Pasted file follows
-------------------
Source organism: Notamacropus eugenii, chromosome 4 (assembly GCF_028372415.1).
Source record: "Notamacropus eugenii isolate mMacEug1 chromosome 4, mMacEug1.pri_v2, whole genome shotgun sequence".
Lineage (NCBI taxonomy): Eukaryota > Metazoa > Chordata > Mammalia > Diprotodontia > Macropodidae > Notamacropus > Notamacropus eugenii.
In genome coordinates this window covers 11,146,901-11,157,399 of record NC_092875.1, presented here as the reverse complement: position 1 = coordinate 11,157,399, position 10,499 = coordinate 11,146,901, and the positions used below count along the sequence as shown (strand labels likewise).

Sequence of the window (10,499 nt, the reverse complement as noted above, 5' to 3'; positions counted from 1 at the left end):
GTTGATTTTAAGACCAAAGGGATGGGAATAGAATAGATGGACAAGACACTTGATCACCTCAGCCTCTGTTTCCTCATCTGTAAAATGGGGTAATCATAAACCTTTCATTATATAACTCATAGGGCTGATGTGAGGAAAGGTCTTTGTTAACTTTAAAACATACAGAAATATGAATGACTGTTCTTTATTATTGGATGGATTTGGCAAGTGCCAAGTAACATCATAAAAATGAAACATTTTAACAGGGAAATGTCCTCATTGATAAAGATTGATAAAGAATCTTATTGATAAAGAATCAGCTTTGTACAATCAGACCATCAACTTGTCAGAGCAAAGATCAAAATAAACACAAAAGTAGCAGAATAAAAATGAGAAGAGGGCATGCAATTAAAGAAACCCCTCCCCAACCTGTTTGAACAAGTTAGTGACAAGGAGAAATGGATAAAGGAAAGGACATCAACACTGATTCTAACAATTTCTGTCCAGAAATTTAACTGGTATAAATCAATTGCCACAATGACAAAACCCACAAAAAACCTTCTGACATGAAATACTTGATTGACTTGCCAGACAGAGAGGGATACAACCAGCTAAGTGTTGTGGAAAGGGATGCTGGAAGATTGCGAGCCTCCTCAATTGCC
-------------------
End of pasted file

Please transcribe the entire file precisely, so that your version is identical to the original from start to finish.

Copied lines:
Source organism: Notamacropus eugenii, chromosome 4 (assembly GCF_028372415.1).
Source record: "Notamacropus eugenii isolate mMacEug1 chromosome 4, mMacEug1.pri_v2, whole genome shotgun sequence".
Lineage (NCBI taxonomy): Eukaryota > Metazoa > Chordata > Mammalia > Diprotodontia > Macropodidae > Notamacropus > Notamacropus eugenii.
In genome coordinates this window covers 11,146,901-11,157,399 of record NC_092875.1, presented here as the reverse complement: position 1 = coordinate 11,157,399, position 10,499 = coordinate 11,146,901, and the positions used below count along the sequence as shown (strand labels likewise).

Sequence of the window (10,499 nt, the reverse complement as noted above, 5' to 3'; positions counted from 1 at the left end):
GTTGATTTTAAGACCAAAGGGATGGGAATAGAATAGATGGACAAGACACTTGATCACCTCAGCCTCTGTTTCCTCATCTGTAAAATGGGGTAATCATAAACCTTTCATTATATAACTCATAGGGCTGATGTGAGGAAAGGTCTTTGTTAACTTTAAAACATACAGAAATATGAATGACTGTTCTTTATTATTGGATGGATTTGGCAAGTGCCAAGTAACATCATAAAAATGAAACATTTTAACAGGGAAATGTCCTCATTGATAAAGATTGATAAAGAATCTTATTGATAAAGAATCAGCTTTGTACAATCAGACCATCAACTTGTCAGAGCAAAGATCAAAATAAACACAAAAGTAGCAGAATAAAAATGAGAAGAGGGCATGCAATTAAAGAAACCCCTCCCCAACCTGTTTGAACAAGTTAGTGACAAGGAGAAATGGATAAAGGAAAGGACATCAACACTGATTCTAACAATTTCTGTCCAGAAATTTAACTGGTATAAATCAATTGCCACAATGACAAAACCCACAAAAAACCTTCTGACATGAAATACTTGATTGACTTGCCAGACAGAGAGGGATACAACCAGCTAAGTGTTGTGGAAAGGGATGCTGGAAGATTGCGAGCCTCCTCAATTGCC